News photos, pictorial fantasies, and digital products from the Hallmark Photographic Collection confront the modern age
KANSAS CITY, MO.
`AN American Century of Photography: From Dry-Plate to Digital,'' currently on display at the Nelson-Atkins Museum of Art in Kansas City, Mo., begins with a forward leap and concludes with a backward glance.
Eadweard Muybridge's ``High Jump'' (1885), an innovative series of 24 stop-action photographs of an athlete hurdling a high bar, is an appropriate metaphor for photography's advance into the modern age. Abelardo Morrell's ``Camera Obscura Image of Houses Across the Street in Our Bedroom'' (1991), on the other hand, is an elegiac allusion to the origins of the medium.
Plugging the gap between them - spanning a century of art and science, poetry and technology, mass media and private expression -
are 250 images drawn from the Hallmark Photographic Collection of Kansas City, a 2,600-picture archive that is perhaps the most important corporate collection of photographs in America. Because the pictures are arranged in chronological order, a walk through the museum galleries is like catching the flight of history on the wing, fragmenting it into a series of swift glimpses.
Apart from the extraordinary range of the photographs - news photos, avant-garde experiments, pictorial fantasies, propaganda messages, digital products - is the exceptional way they have been organized by curator Keith Davis. The exhibition has been divided into four 25-year sections, the images in each juxtaposed with an ingenuity that is at once enlightening, informative, and provocative.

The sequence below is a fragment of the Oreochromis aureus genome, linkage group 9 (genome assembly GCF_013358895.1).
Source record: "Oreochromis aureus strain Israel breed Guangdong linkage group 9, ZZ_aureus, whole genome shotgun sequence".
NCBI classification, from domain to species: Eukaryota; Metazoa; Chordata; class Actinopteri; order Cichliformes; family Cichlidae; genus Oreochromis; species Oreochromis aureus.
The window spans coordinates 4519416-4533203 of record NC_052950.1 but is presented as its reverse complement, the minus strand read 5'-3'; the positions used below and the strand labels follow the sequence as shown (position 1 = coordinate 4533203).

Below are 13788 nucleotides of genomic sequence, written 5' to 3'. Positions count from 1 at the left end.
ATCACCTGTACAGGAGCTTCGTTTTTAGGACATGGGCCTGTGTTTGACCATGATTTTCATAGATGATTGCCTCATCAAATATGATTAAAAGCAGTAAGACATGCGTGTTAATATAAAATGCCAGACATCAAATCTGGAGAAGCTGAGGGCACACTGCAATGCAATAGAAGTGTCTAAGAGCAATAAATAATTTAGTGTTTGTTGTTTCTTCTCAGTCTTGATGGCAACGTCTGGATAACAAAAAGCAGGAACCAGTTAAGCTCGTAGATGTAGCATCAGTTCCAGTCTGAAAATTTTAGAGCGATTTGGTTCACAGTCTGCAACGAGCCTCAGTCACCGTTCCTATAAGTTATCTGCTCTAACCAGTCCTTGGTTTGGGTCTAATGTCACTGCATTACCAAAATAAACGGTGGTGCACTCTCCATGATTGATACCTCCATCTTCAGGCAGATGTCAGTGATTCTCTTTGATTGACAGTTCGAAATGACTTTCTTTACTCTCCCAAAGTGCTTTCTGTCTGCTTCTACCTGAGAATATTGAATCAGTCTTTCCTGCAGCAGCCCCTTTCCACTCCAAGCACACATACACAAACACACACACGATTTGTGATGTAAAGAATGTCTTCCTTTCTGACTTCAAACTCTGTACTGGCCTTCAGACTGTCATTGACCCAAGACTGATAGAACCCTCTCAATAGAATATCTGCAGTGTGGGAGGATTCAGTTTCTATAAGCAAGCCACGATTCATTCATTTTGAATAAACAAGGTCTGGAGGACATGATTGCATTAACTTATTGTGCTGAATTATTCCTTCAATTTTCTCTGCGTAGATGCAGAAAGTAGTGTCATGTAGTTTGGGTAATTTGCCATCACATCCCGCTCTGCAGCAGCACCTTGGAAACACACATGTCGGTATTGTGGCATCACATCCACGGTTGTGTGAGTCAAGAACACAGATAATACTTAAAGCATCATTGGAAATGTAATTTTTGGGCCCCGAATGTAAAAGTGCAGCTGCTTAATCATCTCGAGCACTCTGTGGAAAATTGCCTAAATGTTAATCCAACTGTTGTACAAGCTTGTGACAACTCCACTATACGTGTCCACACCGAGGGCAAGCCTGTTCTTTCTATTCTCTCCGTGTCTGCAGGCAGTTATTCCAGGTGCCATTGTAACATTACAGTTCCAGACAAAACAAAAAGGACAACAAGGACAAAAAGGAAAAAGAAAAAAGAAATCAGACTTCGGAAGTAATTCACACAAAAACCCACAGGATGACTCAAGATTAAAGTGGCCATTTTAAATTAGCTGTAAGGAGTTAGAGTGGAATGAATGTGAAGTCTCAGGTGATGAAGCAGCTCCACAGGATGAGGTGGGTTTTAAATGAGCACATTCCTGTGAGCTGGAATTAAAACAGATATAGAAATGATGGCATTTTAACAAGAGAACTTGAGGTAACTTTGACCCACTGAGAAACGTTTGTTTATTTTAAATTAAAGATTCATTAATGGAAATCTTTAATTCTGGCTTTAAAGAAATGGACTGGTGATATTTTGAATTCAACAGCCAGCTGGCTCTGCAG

For example, one of the themes of the first section, ``A Reluctant Modernism (1890-1915),'' is the ambivalent attitudes that surfaced late in the 19th century regarding technological and social change. Placed next to William Rau's ``York Narrows'' (1895), a view of railroad tracks bisecting a pristine landscape, is Robert Redfield's ``Near Lake Waramaug'' (1890), an old-fashioned bit of rural-village nostalgia. Contrasted with Adam Clark Vroman's ``The Moqui Snake Dance'' (1895), an objective, ethnographic documentation of a vanishing tribal custom, is Edward S. Curtis's ``Wishnam Fisherman'' (1909), a contrived, romanticized stereotype of American Indian life.